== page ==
Click below to watch a short tutorial video on how to use the tracing paper to perform the reflection in question six.
After everyone has finished, ask your expert groups to present and discuss the follow-up question a as whole group. Some points to discuss include the difficulty in reflecting visually across a diagonal line - it just looks wrong at first. Discuss trusting the tracing paper because the process is not different from the previous day. Discuss how to check the reflection my measuring corresponding veracities distance from line of reflection and angle create as crossing the line of reflection.
Allow students seven to eight minutes to work in their groups to complete the second diagonal reflection in questions six. Move about the room assessing, assisting, and choosing experts to present their work under the document camera to the group.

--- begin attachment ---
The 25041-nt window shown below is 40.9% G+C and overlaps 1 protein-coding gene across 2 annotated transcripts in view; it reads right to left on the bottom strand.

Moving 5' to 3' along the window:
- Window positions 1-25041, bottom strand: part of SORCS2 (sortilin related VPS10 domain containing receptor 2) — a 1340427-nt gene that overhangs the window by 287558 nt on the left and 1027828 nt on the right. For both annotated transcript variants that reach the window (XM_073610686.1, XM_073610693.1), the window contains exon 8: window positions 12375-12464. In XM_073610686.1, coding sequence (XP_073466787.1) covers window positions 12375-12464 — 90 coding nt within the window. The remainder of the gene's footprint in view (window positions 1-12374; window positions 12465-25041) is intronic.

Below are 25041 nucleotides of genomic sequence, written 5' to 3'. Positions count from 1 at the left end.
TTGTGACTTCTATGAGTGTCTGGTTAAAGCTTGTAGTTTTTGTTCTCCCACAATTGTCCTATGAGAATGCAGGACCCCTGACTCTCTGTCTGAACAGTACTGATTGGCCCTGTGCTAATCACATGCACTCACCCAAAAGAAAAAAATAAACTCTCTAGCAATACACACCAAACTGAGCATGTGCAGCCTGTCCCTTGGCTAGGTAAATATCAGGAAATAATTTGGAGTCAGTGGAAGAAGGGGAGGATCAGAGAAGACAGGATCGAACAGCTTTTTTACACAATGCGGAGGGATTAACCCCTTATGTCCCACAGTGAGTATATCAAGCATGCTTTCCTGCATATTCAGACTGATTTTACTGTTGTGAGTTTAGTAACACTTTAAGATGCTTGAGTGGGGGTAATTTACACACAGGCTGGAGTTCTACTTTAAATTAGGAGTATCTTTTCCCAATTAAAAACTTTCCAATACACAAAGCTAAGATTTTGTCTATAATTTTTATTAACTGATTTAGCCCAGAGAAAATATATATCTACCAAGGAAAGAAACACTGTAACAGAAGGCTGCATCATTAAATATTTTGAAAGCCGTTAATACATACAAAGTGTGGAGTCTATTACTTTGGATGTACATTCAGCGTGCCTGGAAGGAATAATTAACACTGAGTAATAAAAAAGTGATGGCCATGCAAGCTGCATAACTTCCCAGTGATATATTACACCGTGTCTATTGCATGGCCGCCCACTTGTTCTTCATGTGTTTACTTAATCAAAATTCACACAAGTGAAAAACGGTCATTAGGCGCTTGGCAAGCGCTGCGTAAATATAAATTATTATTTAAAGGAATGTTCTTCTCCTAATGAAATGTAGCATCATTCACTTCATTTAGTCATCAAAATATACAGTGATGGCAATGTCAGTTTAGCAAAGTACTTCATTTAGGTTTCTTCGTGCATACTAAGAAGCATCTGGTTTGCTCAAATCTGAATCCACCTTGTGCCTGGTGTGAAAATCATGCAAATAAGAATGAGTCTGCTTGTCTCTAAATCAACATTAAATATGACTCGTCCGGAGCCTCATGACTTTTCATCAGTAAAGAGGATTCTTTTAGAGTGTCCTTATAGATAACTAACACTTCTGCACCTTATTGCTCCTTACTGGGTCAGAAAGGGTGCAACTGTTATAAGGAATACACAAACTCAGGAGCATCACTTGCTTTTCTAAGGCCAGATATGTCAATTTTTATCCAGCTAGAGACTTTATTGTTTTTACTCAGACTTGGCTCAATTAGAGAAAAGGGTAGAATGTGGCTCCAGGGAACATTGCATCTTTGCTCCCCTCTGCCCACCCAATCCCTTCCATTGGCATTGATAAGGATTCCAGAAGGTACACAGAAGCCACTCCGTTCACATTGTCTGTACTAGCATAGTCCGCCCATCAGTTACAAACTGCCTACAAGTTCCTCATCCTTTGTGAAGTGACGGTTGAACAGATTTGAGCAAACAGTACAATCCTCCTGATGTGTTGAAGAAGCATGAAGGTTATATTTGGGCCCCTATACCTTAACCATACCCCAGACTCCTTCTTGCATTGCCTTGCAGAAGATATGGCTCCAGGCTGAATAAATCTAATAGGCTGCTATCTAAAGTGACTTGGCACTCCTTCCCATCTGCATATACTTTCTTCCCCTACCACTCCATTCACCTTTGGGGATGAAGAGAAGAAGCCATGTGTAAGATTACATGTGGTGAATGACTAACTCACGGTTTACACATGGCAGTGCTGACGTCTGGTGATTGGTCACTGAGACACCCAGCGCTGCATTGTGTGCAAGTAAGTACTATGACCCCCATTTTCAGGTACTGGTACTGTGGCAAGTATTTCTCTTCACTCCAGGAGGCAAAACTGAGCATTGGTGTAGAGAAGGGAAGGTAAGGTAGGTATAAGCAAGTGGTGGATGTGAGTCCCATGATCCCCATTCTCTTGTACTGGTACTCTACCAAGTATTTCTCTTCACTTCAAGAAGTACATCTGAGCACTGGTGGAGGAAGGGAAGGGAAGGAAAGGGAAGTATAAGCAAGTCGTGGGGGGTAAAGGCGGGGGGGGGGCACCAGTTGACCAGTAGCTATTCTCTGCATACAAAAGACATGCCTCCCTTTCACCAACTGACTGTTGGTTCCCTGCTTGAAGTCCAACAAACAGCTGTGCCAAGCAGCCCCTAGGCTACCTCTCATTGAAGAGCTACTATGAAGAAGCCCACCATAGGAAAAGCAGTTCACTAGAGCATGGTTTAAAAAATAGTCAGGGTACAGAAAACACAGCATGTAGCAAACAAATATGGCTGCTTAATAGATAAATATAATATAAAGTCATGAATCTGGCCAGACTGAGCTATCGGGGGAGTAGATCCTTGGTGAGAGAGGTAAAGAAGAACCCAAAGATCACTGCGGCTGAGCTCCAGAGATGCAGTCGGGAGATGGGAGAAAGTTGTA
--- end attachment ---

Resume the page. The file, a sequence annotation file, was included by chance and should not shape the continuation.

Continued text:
To introduce questions seven through nine remind students that on standardized tests such as the ACT and SAT reflections are a part of the tested material however tracing paper is not an allowed resource. Therefore, there must be a means of performing reflections without needing tracing paper. Tell students the goal of the next set of questions is to understand exactly what information and what context is important to perform reflections without using tracing paper.
Ask groups to work in partnerships to complete questions seven through nine. As you move about the room assesses and assisting notice if most groups have trouble graphing the line of reflection. If more than 60% of your class is incorrectly graphing the line of reflection then call the group together and either allow an expert group to demonstrate how to graph the line or spend a few minutes group brainstorming on the whiteboard (take notes for the class by scripting) all the important information for graphing a line - example: generate two to three solutions to the equation that make it true and then graph these. The line is the set of all solutions that make the equation true - linear solutions are collinear and form a line.